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SEEKING A FRIEND FOR THE END OF THE WORLD (director/writer: Lorene Scafaria; cinematographer: Tim Orr; editor: Zene Baker; music: Rob Simonsen/Jonathan Sadoff; cast: Steve Carell (Dodge), Keira Knightley (Penny), Connie Britton (Diane), Adam Brody (Owen), Rob Corddry (Warren), Gillian Jacobs (Waitress/Katie), Derek Luke (Speck), Adam Brody (Owen), Melanie Lynskey (Karen), Bob Stephenson (Traffic Cop), T. J. Miller (Chipper Host/Darcy), Mark Moses (Anchorman), Patton Oswalt (Roache), Tonita Castro (Elsa), William Petersen (Trucker), Martin Sheen (Frank, Dodge’s dad); Runtime: 101; MPAA Rating: R; producers: Steve Golin/Joy Gorman Wettels/Steven Rales/Mark Roybal; Focus Features; 2012)

“Stale but safe apocalyptic romcom.”

Reviewed by Dennis Schwartz

Lorene Scafaria (“Nick and Norah’s Infinite Playlist”) is a writer from New Jersey making her directing debut in this stale but safe apocalyptic romcom. It’s a banal, humorless and unaffecting take on an end of the world scenario that’s been filmed many times before and with usually better results. Lars von Trier’s “Melancholia” and Abel Ferrara’s “4:44 Last Day on Earth” are two examples of such recent films.

We learn from a CNN-like TV-newscast that a massive asteroid named Matilda is 21 days away from crashing into Earth and ending the world, with no hope of avoiding the tragedy. On top of that for sad sack suburban New Jersey insurance salesman Dodge Petersen (Steve Carell), hisunfaithful wife has just left him. But Dodge sticks to his routines of daily gym workouts, reporting for work at his office and allowing his friendly but moronic Hispanic housekeeper Elsa (Tonita Castro) to clean his luxury building apartment. The downcast Dodge’s crude married friends (Rob Corddry and Connie Britton) try to cheer him up by inviting him to their swinging druggie party and fixing him up with the sexy but moronic Karen (Melanie Lynskey), someone he has nothing in common with. Predictably things change for the dull nice guy insurance man when he takes ownership of a cute terrier he finds lost in the park and names him Sorry because of a note attached to him by his former owner. Dodge then runs into the cute but flaky next door neighbor Penny (Keira Knightley), someone he never met before despite living there for three years.When there’s a riot in the neighborhood, Dodge flees with Penny, forgiving her for acting like a moron and not giving him his mail that was wrongly placed in his mailbox and thereby preventing him from answering a love letter sent by his first love. When Penny’s moron musician boyfriend (Adam Brody) uses her as a human shield to flee from the rioters she ditches him. Now alone with Dodge, they decide to visit his first love, while Penny wants to return to England to die at home with her beloved parents but can’t since all commercial flights are put on hold. When her car runs out of gas they hitch a ride with a moronic trucker (William Petersen), who hired a hit man to kill him. Using the trucker’s vehicle to continue their journey they find themselves overwhelmed by a moronic happy-go-lucky waitstaff in a restaurant that gives good service a new meaning and then in a giddy mood from either swallowing or smoking weed trek on until their vehicle is impounded for speeding by a rigid moronic traffic cop (Bob Stephenson), and after released from a night in the slammer they trek to Camden to get a loaner car from a creepy survivalist former boyfriend (Derek Luke) of Penny’s. The highway leads to them finding the house of Dodge’s first love and with him having a reconciliation visit with his estranged father (Martin Sheen), and the realization that on the last day he would like to snuggle-up with Penny.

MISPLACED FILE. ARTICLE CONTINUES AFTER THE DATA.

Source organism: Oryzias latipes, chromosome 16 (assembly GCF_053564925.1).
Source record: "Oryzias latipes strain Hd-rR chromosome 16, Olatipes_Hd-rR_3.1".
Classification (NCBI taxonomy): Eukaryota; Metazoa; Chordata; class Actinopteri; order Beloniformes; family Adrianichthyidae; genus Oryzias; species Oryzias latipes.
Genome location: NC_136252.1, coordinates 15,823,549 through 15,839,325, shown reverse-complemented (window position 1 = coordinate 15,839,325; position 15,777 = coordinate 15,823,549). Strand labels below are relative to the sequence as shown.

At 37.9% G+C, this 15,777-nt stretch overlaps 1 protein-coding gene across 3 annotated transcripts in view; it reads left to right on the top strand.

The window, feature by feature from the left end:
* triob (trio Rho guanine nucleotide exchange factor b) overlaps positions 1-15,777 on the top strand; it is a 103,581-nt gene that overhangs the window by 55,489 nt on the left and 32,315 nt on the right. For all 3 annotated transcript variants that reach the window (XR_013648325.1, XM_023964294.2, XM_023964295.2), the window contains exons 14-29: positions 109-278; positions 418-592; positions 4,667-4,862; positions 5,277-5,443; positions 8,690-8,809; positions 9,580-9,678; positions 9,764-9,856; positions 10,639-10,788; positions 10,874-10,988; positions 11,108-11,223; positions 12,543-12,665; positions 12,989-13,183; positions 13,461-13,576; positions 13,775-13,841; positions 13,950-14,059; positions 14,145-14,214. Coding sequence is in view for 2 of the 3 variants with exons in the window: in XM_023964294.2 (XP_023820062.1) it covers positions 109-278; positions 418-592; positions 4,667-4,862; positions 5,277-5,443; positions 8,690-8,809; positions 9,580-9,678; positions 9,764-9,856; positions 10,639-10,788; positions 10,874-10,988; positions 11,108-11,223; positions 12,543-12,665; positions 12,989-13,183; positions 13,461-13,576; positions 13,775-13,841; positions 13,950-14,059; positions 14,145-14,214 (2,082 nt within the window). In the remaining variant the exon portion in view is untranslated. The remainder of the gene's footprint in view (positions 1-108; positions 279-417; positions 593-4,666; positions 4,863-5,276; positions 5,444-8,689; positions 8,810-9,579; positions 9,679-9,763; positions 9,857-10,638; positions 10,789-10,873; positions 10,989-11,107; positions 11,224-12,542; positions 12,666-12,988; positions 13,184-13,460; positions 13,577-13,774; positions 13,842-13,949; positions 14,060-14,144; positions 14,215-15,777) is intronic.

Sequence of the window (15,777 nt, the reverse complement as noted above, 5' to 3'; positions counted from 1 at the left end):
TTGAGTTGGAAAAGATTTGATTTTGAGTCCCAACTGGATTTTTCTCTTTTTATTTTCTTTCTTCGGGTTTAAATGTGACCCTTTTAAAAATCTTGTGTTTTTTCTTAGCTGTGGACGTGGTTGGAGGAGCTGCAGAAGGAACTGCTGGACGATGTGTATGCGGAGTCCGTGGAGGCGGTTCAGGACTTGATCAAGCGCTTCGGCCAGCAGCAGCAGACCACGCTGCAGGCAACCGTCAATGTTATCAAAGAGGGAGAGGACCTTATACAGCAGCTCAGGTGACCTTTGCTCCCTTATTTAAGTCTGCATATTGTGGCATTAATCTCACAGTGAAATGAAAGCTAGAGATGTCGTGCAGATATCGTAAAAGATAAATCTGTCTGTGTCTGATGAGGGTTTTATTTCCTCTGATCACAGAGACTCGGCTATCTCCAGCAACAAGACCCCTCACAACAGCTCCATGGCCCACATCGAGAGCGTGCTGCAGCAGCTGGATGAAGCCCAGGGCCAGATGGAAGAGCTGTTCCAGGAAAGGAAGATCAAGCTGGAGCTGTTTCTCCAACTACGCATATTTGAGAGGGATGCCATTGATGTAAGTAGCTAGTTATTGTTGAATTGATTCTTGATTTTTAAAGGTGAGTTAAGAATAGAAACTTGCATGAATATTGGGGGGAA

In this indigestible serving of slop, the plodding trite film moves on without insight, without any funny moments and without any buzz that Penny and Dodge have it in them to get it on together. When this stiff film wasn’t being moronic, it had little to offer but the glimmer of hope at the climax it can get a scene together that showed a real intimacy was growing between the two lost souls. Otherwise it’s clumsily shot, the visuals are a drag and the apocalyptic story-line is so lamely written it doesn’t even have a sense of urgency about it. The lackluster pic only manages to get a drab performance from Carell, who seems tightly bound by the colorless lightweight script and fails to register as a real person caught in a catastrophe and ready to come alive to his senses before it’s too late.


Dennis Schwartz: “Ozus’ World Movie Reviews”